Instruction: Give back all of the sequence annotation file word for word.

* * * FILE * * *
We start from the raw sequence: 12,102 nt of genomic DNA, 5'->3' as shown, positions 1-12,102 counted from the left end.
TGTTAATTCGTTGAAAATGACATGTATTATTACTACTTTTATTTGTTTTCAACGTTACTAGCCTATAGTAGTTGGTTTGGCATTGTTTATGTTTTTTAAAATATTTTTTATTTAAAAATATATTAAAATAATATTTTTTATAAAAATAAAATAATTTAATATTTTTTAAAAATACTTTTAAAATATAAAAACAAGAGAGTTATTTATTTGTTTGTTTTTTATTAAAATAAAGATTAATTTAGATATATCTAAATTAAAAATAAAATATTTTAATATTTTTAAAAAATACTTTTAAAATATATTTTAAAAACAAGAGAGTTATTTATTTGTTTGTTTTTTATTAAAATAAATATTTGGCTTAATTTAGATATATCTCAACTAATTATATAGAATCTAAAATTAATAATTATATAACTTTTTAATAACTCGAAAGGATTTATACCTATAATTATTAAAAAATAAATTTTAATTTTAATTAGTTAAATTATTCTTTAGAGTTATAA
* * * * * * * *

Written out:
We start from the raw sequence: 12,102 nt of genomic DNA, 5'->3' as shown, positions 1-12,102 counted from the left end.
TGTTAATTCGTTGAAAATGACATGTATTATTACTACTTTTATTTGTTTTCAACGTTACTAGCCTATAGTAGTTGGTTTGGCATTGTTTATGTTTTTTAAAATATTTTTTATTTAAAAATATATTAAAATAATATTTTTTATAAAAATAAAATAATTTAATATTTTTTAAAAATACTTTTAAAATATAAAAACAAGAGAGTTATTTATTTGTTTGTTTTTTATTAAAATAAAGATTAATTTAGATATATCTAAATTAAAAATAAAATATTTTAATATTTTTAAAAAATACTTTTAAAATATATTTTAAAAACAAGAGAGTTATTTATTTGTTTGTTTTTTATTAAAATAAATATTTGGCTTAATTTAGATATATCTCAACTAATTATATAGAATCTAAAATTAATAATTATATAACTTTTTAATAACTCGAAAGGATTTATACCTATAATTATTAAAAAATAAATTTTAATTTTAATTAGTTAAATTATTCTTTAGAGTTATAA